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A simple picker to pick a enum.
import SwiftUI
struct EnumPicker<T: Hashable & CaseIterable, V: View>: View {
@Binding var selected: T
var title: String? = nil
let mapping: (T) -> V
var body: some View {
Picker(selection: $selected, label: Text(title ?? "")) {
ForEach(Array(T.allCases), id: \.self) {
mapping($0).tag($0)
}
}
}
}
extension EnumPicker where T: RawRepresentable, T.RawValue == String, V == Text {
init(selected: Binding<T>, title: String? = nil) {
self.init(selected: selected, title: title) {
Text($0.rawValue)
}
}
}
@imthath-m
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imthath-m commented Jul 17, 2020

It works great.

But in most cases, the raw values of the enums are not good enough to be displayed to the user and in some cases, we have Int as raw values. So I wrote another extension.

extension EnumPicker where T: Displayable, V == Text {
    init(selected: Binding<T>, title: String? = nil) {
        self.init(selected: selected, title: title) {
            Text($0.displayValue)
        }
    }
}

protocol Displayable {
    var displayValue: String { get }
}

@lstomberg
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lstomberg commented Feb 27, 2021

This works great.

The only change I made is to use Apple's standard CustomStringConvertable protocol instead of Displayable.

extension EnumPicker where T: CustomStringConvertible, V == Text {
    
    init(_ title: String? = nil, selected: Binding<T>) {
        self.init(title: title, selected: selected) {
            Text($0.description)
        }
    }
}

@magnuskahr
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magnuskahr commented Feb 27, 2021

Thanks @lstomberg!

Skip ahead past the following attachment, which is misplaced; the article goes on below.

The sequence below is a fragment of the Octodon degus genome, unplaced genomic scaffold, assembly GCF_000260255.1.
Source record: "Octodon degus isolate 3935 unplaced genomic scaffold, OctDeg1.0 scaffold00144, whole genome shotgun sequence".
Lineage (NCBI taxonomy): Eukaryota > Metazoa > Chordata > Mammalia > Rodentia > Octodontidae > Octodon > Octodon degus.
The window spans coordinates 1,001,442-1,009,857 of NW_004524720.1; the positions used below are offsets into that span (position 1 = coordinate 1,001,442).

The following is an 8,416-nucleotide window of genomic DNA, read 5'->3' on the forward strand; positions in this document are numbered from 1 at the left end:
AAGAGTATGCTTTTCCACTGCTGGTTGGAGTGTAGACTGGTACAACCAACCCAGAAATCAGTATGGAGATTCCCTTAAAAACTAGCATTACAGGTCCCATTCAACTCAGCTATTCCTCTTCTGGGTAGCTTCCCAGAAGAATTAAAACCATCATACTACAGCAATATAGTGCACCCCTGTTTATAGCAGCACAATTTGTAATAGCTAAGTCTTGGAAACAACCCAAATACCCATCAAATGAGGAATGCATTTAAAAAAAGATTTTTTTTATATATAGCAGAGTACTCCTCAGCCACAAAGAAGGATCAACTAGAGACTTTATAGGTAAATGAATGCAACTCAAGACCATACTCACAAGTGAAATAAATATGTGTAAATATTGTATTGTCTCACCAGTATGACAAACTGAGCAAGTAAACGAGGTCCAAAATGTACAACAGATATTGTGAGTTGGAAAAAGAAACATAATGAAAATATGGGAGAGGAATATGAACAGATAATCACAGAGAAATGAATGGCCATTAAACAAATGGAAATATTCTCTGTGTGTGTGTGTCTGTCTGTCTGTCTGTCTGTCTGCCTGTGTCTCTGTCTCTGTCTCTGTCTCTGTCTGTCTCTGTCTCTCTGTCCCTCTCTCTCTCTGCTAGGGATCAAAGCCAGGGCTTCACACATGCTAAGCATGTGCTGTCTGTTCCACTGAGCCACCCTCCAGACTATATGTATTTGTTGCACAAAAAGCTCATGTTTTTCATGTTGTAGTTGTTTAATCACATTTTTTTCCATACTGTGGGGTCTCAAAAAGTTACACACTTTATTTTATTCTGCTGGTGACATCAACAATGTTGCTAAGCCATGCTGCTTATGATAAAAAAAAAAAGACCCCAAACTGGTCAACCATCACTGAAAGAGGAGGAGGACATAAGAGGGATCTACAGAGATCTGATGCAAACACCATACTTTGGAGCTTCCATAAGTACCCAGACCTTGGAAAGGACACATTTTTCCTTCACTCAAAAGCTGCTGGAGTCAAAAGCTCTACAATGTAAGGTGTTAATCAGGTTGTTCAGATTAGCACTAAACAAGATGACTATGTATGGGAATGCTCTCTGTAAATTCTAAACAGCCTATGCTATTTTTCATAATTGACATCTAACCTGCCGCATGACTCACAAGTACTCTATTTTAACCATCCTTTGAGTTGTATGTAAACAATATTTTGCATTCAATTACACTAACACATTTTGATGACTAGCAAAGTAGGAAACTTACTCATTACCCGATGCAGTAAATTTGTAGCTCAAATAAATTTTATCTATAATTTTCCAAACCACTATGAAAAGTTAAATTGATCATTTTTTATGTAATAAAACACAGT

And yes, it is always great to use things from the Swift Standard Library, good think 💪🏼💪🏼

@apocolipse
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apocolipse commented Nov 14, 2021

Instead of extensions, you can use a simplified version with a default "displayer", note no need for RawRepresentable, just Hashable and CaseIterable

struct CaseIterablePicker<T: CaseIterable & Hashable> : View
  where T.AllCases: RandomAccessCollection {

  var title: String = ""
  var selection: Binding<T>
  var display: (T) -> String = { "\($0)" }

  var body: some View {
    Picker(title, selection: selection) {
      ForEach(T.allCases, id:\.self) {
        Text(display($0)).tag($0)
      }
    }
  }
}

You can pass closures to display, or KeyPath's with Swift 5.2+, which allows the following, which IMO is better as it simplifies the generic definition greatly and moves the burden on "how to display stuff" to the caller, but in a pretty easy to manage manner

// Simple case, use existing string transforms
enum TestEnum: String, CaseIterable {
  case one, two, three, four, five
}

CaseIterablePicker(selection: $testEnum, display: \.rawValue.capitalized) // Options show as "One", "Two", "Three"...
// Custom extension to String for camel case transform
enum TestEnum2: String, CaseIterable {
  case aTestCase, anotherTestCase, thirdTestCase
}

extension String {
  var camelCaseToReadable: String { ... }
}
CaseIterablePicker(selection: $testEnum2, display: \.rawValue.camelCaseToReadable.capitalizingFirstLetter)
// long chained KeyPath, options show as "A test case", "Another test case", "Third test case"
// Computed var on enum itself is just as simple and doesn't even require RawRepresentable
enum TestEnum3: CaseIterable {
  case someCase, anotherCase, whatever
  
  var localized: LocalizedStringKey { ... }
}

CaseIterablePicker(selection: $testEnum2, display: \.localized)

@magnuskahr
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magnuskahr commented Nov 14, 2021

Hey @apocolipse!
That is also a take on using enum for pickers. If a simple text view is what always is needed, I think it is a great solution, however it misses the view flexibility of my version :-)

Also, the best of both world can be done! See this extension for my version:

extension EnumPicker where V == Text {
    init(selected: Binding<T>, title: String? = nil, display: @escaping (T) -> String) {
        self.init(selected: selected, title: title) {
            Text(display($0))
        }
    }
}

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